Additionally, life insurance organizations continue to focus on optimizing core businesses and divesting noncore operations. A.M. Best has seen more companies employ a risk-focused approach – shifting to fee-based products, scaling back on secondary/nolapse guarantee universal life (SGUL) and variable annuities (VAs), and de-emphasizing or divesting capital-intensive business through reinsurance or outright sales. Although profitability and risk metrics for VAs have improved substantially through increased fees and benefit reductions for living benefit riders, as well as the use of managed risk funds, some of the larger players recently have controlled sales.

VA Market Opens Up

Together with some downsizing of wholesalers, these tactics appear to have opened the VA market for companies that wish to enhance their presence, as well as for counterparties (e.g., Wells Fargo) looking to add capacity. Nevertheless, the VA market appears to have reached a sort of equilibrium, as sales have remained fairly constant for the past several quarters despite the run-up in the equity markets, which historically has fostered VA sales.

Overall, companies are employing hedging strategies not only to manage the impact of volatile equity markets on capital and earnings, but to minimize the impact of material movements in interest rates. A.M. Best believes these strategies further demonstrate the universally recognized relevance of and focus on enterprise risk management frameworks. In general, life operating companies have maintained or improved risk-adjusted capitalization, even when adjusting for the capital benefit certain companies receive from using domestic and offshore captive structures.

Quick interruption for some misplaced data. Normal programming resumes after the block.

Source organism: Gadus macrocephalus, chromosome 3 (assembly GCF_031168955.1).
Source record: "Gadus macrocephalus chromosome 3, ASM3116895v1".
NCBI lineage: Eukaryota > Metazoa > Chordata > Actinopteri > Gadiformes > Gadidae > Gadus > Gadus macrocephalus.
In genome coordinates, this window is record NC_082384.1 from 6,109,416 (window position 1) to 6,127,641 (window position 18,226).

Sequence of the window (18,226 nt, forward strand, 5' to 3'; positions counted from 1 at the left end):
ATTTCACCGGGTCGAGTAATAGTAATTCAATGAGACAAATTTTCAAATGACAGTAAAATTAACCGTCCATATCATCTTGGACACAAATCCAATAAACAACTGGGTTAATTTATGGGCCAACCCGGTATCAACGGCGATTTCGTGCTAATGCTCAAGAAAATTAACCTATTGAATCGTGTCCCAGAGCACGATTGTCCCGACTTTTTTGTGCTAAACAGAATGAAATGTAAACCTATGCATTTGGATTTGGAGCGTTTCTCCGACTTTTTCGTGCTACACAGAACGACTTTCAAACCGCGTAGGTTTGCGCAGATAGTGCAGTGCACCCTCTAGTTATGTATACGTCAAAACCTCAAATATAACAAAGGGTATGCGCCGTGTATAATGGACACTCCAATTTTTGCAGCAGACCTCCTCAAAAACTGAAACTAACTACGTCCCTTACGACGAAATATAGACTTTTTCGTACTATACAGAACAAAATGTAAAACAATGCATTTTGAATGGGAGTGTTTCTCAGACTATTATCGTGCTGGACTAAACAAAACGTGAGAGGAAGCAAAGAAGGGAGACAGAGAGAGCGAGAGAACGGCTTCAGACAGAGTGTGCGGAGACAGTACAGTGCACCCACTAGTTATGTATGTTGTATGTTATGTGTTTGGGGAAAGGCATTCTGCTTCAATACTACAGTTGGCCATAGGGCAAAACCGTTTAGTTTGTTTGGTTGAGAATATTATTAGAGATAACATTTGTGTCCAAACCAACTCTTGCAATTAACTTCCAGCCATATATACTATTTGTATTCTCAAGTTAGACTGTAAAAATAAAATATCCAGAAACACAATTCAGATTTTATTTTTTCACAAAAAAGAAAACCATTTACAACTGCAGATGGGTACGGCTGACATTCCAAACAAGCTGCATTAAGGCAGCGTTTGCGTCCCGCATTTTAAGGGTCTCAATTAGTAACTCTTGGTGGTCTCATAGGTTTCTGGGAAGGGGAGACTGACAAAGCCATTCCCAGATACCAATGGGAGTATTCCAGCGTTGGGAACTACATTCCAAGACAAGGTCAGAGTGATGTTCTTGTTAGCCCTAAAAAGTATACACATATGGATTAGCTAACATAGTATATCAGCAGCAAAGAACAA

A.M. Best looks through these structures when analyzing insurance enterprises on a consolidated basis, noting that the more prevalent use of these funding vehicles typically translates into higher regulatory
capital ratios but a lower overall quality of capital. Across the industry, new accounting rules for pensions and other post-retirement benefits also have impacted capital. A.M. Best notes that by funding pension plans to expectations of low interest rates, companies position themselves for potential benefits if rates increase. Certainly, companies that have taken significant charges to date have minimized future hits to capital.

A.M. Best recognizes substantial opportunities for U.S. life and annuity companies. Foreign organizations are shifting away from the United States in the face of enhanced capital requirements and a volatile accounting environment. As well, domestic organizations are looking to supplement growth by expanding internationally, both organically and through acquisition. As the United States is viewed as a fairly mature market for retirement, savings and protection products, overseas operations have higher potential for growth with greater margins, and they help to diversify sources of earnings.

In this mature U.S. market, ownership of life insurance is at a 50-year low, and for certain segments of the market (such as Generation X), the insurance gap is even wider. The insurance industry is well-positioned to address America’s unique demographics, namely the underserved middle market, the increasing numbers of baby boomers retiring, and the movement of financial responsibility from government and the private sector to individuals. Although this will be a challenge as producers are aging and ready to retire in record numbers, the consumer-driven economy with advanced technology may profoundly change how life insurance is sold.